Sahara Sriraman, Spectrum Editor
A diamond-shaped mural with a teal Sankofa iconography-inspired image sits surrounded by thick red and yellow lines, creating color contrast that immediately catches the eye. The large mural funded by the Bloomberg Philanthropies’ Asphalt Art Initiative sits at the intersection of West Marshall Street and Brook Road.
In September, ART 180, Gallery5, Walter Parks Architects and the city of Richmond came together to begin the process of painting a large-scale painting on the street, which was funded by a grant meant to reimagine public spaces through artwork, according to the initiative’s website.
While over 200 different cities applied for this grant, Richmond was one of 16 cities chosen to pursue the project. The project is funded by the initiative’s $25,000 grant; Venture Richmond is also giving an extra $5,000 to the project.
Vaughn Garland, the director of community programs and partnerships at ART 180, said they decided the project should take place in Jackson Ward because of the complex history surrounding the area itself.
“Jackson Ward has a very unique history, a very important history that is sometimes overlooked,” Garland said.
The mural is a Sankofa image, which originates from the Akan people in Ghana, designed by local artist Chris Visions, located outside ART 180’s Atlas gallery. ART 180 is an organization that partners with Richmond Public Schools to develop a variety of free or low-cost programs for underprivileged students, allowing them to practice and cultivate their art skills. Visions is leading an ART 180 teen program taking place during the fall, and is also an Edward Dean Robinson Artist Residency teaching artist.
Gallery5 is an art center that exhibits progressive, innovative artwork located in Jackson Ward. Walter Parks Architects is an architectural company that specializes in “rehabilitation” projects of historic properties around Richmond.
The project includes three parts: the mural, a parklet and a pedestrian plaza. Garland said that while the main mural of the Sankofa image is completed at the intersection, the artists are planning on having a second phase of the project. The painting will continue down both Brook and Marshall streets and a pedestrian Maggie L. Walker Memorial Plaza will be redone in the next few weeks in partnership with Gallery5, according to Garland.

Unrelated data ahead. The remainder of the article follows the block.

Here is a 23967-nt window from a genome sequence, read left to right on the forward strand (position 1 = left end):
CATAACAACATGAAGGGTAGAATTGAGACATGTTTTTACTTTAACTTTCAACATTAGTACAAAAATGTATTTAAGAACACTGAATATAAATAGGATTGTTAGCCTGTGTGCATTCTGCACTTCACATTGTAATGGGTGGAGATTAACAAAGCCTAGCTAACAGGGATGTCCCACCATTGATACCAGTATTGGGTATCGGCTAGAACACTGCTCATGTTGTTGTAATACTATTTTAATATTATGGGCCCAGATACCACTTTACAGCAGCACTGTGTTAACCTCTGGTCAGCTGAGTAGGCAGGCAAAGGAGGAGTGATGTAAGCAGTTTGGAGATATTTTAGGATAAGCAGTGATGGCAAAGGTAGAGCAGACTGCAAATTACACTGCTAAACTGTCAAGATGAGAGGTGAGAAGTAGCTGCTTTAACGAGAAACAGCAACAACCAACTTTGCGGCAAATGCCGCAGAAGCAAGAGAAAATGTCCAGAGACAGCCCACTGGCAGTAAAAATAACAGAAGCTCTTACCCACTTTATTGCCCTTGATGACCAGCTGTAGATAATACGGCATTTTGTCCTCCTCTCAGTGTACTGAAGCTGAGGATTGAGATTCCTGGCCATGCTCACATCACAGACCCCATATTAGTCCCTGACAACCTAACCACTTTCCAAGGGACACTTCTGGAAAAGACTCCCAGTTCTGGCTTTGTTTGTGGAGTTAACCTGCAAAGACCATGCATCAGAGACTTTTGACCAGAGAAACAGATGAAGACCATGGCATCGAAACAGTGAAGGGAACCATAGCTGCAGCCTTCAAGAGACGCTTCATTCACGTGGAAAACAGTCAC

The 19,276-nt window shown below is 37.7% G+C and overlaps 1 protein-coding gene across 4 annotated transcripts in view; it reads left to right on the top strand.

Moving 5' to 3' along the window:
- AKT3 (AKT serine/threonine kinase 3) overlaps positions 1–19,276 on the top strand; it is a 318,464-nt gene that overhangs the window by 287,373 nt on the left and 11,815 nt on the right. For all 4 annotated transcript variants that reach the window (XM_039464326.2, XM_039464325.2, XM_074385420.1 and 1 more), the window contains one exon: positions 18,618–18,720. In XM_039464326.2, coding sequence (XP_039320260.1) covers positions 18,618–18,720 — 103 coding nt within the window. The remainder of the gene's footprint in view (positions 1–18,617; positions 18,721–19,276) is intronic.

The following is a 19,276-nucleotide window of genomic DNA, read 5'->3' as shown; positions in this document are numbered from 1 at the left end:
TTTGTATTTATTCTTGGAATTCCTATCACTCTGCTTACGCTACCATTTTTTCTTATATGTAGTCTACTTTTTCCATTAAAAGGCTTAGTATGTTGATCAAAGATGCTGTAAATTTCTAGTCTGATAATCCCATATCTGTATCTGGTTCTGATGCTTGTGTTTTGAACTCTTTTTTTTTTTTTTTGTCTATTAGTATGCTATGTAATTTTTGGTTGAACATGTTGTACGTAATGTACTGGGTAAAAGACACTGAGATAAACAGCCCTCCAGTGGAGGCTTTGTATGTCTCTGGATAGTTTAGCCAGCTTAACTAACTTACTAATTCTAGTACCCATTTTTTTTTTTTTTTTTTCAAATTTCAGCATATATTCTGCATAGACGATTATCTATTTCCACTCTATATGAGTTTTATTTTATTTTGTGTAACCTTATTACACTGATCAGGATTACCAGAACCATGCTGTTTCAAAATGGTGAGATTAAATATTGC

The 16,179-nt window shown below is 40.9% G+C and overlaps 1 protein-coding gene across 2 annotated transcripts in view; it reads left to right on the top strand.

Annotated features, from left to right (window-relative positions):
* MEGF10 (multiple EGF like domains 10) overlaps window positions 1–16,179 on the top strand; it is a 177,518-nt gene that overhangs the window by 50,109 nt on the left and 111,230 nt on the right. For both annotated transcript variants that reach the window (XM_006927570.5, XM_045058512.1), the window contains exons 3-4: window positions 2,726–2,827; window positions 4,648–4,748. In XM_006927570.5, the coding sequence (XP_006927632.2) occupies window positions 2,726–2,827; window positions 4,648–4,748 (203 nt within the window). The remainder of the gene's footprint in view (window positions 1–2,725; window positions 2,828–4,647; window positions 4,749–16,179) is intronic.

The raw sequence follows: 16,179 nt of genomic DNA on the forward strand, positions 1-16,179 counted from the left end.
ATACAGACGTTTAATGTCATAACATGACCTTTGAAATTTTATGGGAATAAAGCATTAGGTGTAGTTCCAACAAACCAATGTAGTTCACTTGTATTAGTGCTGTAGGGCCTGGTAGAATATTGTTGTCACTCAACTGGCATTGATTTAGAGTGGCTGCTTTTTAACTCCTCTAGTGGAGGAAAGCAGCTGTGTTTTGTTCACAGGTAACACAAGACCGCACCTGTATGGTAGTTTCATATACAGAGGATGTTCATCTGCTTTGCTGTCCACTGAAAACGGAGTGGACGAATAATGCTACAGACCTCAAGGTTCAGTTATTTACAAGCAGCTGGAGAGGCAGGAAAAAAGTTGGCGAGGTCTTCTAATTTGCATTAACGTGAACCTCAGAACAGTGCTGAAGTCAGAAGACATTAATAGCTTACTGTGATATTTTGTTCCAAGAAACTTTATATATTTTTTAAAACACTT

Garland said, as of right now, the entire project is set to be completed on Nov. 5. He said this project is important for Richmond because it gives people a connection through a communal space they all use — the streets.
“It’s important that Richmond continues to move forward in many ways that also includes the streetscape and what the streets look like, and returning some of those spaces back to public space,” Garland said.
He said that it was crucial to have an experienced artist like Visions because he brings a fresh interpretation of this project, allowing Visions to use his own experiences when overseeing the project.
“Not only is this a good thing for people to relax, which is the idea of the parklet, but it means something in terms of our vocabulary, our language going forward,” Garland said.
Garland said he thinks that this project will continue the conversation around improving more public spaces around Richmond for people to enjoy.
“It’s been an all-encompassing … one of those moments where we could see, potentially, projects like this in the future because now we’ve kind of set up a situation where we’ve learned from each other,” Garland said. “I think it’s been deeply rewarding in many ways.”
Zoe Perry, a painting and printmaking sophomore, stated she’s not surprised that Richmond has been recognized for its rich arts and culture because of the number of talented artists that reside here.
She stated she’s thrilled that ART 180 students were a part of the actual painting process because the arts are usually not considered essential, meaning a lot of young artists aren’t given many opportunities to cultivate their artistic talents. She stated it is important young artists are given the ability to do what they love.
“Art gives a way to communicate to all kinds of people since it transcends language and education level, and I know this isn’t a profound idea, but even those with visual or auditory disabilities can utilize art to communicate,” Perry stated in a direct message.
She stated this overall project has been beneficial for the Richmond arts community because it highlights both the talents of these students and the abundance of talent within the Richmond arts community. She stated that, as an artist herself, she knows how crucial practicing art can be for artistic growth and discovery.
Perry stated that she believes this project will highlight the diverse and expansive talent the Richmond arts community has, and will allow it to be showcased and appreciated beyond the city.
“I think this project will continue to push Richmond’s reputation of being a home for creative expression especially in terms of uplifting the voices of marginalized communities,” Perry stated.